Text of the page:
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(Reference retrieved automatically from Web of Science through information on FAPESP grant and its corresponding number as mentioned in the publication by the authors.)

Disturbance maintains alternative biome states

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Author(s):
Dantas, Vinicius de L. [1] ; Hirota, Marina [1, 2] ; Oliveira, Rafael S. [1] ; Pausas, Juli G. [3]
Total Authors: 4
Affiliation:
[1] Univ Estadual Campinas, UNICAMP, Inst Biol, Dept Plant Biol, Funct Ecol Lab, BR-13083970 Campinas, SP - Brazil
[2] Univ Fed Santa Catarina, Ctr Phys & Math Sci, BR-88040900 Florianopolis, SC - Brazil
[3] CSIC, CIDE, Valencia 46113 - Spain
Total Affiliations: 3
Document type: Journal article
Source: ECOLOGY LETTERS; v. 19, n. 1, p. 12-19, JAN 2016.
Web of Science Citations: 70
Abstract

Understanding the mechanisms controlling the distribution of biomes remains a challenge. Although tropical biome distribution has traditionally been explained by climate and soil, contrasting vegetation types often occur as mosaics with sharp boundaries under very similar environmental conditions. While evidence suggests that these biomes are alternative states, empirical broad-scale support to this hypothesis is still lacking. Using community-level field data and a novel resource-niche overlap approach, we show that, for a wide range of environmental conditions, fire feedbacks maintain savannas and forests as alternative biome states in both the Neotropics and the Afrotropics. In addition, wooded grasslands and savannas occurred as alternative grassy states in the Afrotropics, depending on the relative importance of fire and herbivory feedbacks. These results are consistent with landscape scale evidence and suggest that disturbance is a general factor driving and maintaining alternative biome states and vegetation mosaics in the tropics. (AU)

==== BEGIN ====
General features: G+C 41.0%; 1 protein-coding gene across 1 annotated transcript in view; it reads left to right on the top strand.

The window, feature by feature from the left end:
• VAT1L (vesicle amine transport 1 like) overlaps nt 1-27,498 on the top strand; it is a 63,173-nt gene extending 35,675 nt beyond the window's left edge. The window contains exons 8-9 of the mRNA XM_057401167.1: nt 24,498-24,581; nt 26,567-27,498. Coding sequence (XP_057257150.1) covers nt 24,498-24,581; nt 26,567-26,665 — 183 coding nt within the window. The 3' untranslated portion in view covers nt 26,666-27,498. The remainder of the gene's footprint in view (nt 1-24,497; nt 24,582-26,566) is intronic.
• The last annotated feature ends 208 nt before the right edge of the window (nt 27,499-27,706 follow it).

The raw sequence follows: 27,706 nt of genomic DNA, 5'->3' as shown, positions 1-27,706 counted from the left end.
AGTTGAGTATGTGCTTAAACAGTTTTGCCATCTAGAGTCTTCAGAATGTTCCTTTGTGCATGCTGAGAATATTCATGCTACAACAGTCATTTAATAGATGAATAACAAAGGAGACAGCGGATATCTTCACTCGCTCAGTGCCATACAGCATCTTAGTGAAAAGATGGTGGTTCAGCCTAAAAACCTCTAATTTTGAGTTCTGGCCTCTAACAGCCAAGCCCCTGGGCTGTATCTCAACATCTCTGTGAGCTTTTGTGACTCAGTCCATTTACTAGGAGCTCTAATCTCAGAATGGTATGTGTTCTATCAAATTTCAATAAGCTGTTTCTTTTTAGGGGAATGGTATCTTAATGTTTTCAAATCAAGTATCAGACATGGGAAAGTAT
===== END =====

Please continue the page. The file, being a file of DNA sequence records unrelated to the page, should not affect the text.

FAPESP's process: 14/06453-0 - Towards an understanding of tipping points within tropical South American biomes
Grantee:Vinicius de Lima Dantas
Support type: Scholarships in Brazil - Post-Doctorate
FAPESP's process: 13/50169-1 - Towards an understanding of tipping points within tropical South American biomes
Grantee:Ricardo da Silva Torres
Support type: Research Grants - Research Partnership for Technological Innovation - PITE